The words shaytan and jinn have been mentioned numerous times in the Quran; to the degree that one of the chapters that have been revealed is named after jinn.
Shaytan is a general name given to any malignant being which misguides and deviates, be it human or otherwise. Iblis is the name of a particular shaytan who deceived Adam (as) and is currently among mankind along with his army of followers.
The word jinn literally means “concealed” and “hidden”. The name is given to a being that has been created from fire and is comprised of a soul and a physical body. This being is a mukallaf, and is thus responsible for its actions. As a result, jinn can either be a mu’min, kafir, etc.
The view that some people hold regarding jinn is often overstated through imagination, exaggerated stories and false accounts. On the other hand, some people completely deny the existence of jinn. They consider any claims of their existence, even those mentioned in true historical accounts, as being nothing more than mythological superstition.
From Islamic narrations and verses, we understand jinn as being powerful creatures. An example of this can be seen in verse 39 of Surah Naml in the Holy Quran. In this verse, a jinn by the name of “Ifrit” makes a claim of power, which Prophet Sulaiman in turn does not deny. It should be noted, however, that the reality of such accounts does not legitimize the claims of people who believe that jinn are capable of performing any action they desire, and also doesn’t legitimize some shirk-tainted movements and beliefs regarding jinns (that might believe in them being deities and the like). The reason behind all of this being that nothing can act independently without the permission of God. As a result, the influence of shaytan can only affect those who have left the bounds of tawhid and servitude of God. In the words of Iblis himself “I lack dominance over the sincere servants of God (فبعزتک لأُغوینّهم اجمعین الا عبادک منهم المخلصین).”[i] The power that shaytan has over mankind is limited to tempting and persuading, meaning that a human’s free will and discretion is never affected.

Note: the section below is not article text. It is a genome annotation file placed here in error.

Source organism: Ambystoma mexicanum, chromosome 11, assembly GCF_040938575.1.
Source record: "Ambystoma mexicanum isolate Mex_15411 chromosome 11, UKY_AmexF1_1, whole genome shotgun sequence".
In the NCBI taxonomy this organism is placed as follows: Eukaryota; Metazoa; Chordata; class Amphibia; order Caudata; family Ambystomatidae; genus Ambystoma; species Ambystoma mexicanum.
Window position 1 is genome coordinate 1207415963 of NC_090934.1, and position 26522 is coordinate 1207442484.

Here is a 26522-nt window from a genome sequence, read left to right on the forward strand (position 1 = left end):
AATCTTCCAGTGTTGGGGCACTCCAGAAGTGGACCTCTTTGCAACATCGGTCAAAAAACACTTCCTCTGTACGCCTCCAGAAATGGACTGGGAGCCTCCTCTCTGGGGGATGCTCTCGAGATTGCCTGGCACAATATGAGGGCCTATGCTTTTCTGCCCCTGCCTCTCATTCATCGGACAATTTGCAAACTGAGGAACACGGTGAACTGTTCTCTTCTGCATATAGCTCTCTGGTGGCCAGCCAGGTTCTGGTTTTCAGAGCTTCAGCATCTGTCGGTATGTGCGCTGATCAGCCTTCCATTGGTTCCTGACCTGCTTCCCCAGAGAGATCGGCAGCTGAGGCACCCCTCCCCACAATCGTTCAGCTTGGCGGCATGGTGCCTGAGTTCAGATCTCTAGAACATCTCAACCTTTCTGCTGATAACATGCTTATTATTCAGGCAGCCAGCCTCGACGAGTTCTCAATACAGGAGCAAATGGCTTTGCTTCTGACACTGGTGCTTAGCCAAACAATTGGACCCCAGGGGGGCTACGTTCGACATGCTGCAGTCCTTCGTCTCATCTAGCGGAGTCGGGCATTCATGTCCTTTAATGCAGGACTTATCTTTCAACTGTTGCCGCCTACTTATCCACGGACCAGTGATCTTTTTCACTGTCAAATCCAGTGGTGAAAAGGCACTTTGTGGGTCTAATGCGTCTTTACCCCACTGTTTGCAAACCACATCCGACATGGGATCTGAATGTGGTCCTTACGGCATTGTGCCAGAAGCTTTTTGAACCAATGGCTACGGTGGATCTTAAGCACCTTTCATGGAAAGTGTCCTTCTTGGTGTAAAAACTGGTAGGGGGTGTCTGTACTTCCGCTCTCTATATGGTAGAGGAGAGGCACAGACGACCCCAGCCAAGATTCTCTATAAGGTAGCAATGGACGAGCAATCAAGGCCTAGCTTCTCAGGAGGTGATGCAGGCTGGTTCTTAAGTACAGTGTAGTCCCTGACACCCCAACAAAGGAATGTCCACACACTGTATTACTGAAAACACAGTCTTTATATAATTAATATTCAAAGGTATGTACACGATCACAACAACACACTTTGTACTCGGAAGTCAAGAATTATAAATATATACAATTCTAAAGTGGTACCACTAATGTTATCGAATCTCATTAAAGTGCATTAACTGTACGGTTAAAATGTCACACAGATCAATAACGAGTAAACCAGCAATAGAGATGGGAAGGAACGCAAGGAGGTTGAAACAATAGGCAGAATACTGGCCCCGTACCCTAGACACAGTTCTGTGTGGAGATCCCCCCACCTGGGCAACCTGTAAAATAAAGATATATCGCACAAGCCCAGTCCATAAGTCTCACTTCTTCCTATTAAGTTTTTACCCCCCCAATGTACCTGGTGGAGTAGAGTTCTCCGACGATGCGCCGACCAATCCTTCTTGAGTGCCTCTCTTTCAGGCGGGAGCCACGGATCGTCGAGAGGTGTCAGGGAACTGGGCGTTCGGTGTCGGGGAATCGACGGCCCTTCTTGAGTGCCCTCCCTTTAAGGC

As a result, shaytan’s influence on human beings is limited to temptation, and in no way deprives one of free will. Succumbing to one’s nafs (desires) opens a door for shaytan to deeply influence humans, which will over time trap one in a path of deviation and corruption. The only thing that provides shelter from such deviance and temptation is awareness and submission to God. In the words of the Almighty: “Indeed as for My servants you do not have any authority over them”.[ii]
To begin with, we will examine the concept of shaytan and jinn and then discuss their limits of influence.
The meanings of the words shaytan and jinn:
“Shaytan” literally means “one who has disobeyed” or “one who has distanced (himself)”. This word has been used in the Holy Quran seventy-one times in the singular form and eighteen times in the plural form of shayatin.
In the opinions of Tabarsi, Ragheb, Ibn Athir, and others, the letter nun (ن) in the word shaytan (شیطان) is a root letter. The word itself is derived from the base of shatana/yashtano (شطن/ یشطن). Shatana (شطن) literally means “to distance”; therefore the word shaytan is defined as “one who has distanced himself from good”. From verses of the Quran and narrations, we can determine that shaytan is a jinn.
It should be noted that the word shaytan is a general noun, while the name “Iblis” is a proper noun. In other words, shaytan is a general name given to any malignant being which misguides and deviates, be it human or otherwise. Iblis is the name of a particular shaytan who deceived Adam (as) and is currently lurking among mankind along with his army of followers. Sometimes, Iblis is referred to as “The Shaytan” or just plain “Shaytan”.
The word jinn:
This word has been mentioned in the Holy Quran twenty-two times. The word jinn literally means “concealed” and “hidden”; and the being it refers to is one created from fire or smoke-less flame. From what is mentioned in the Quran, jinn are described as rational beings capable of free will, whose natural makeup generally prevents them from being perceived through human senses. Like humans, they are mukallaf and thus responsible for their actions and conduct. They can choose whether or not to obey or sin, be mumins (believers) or mushriks (polytheists), etc.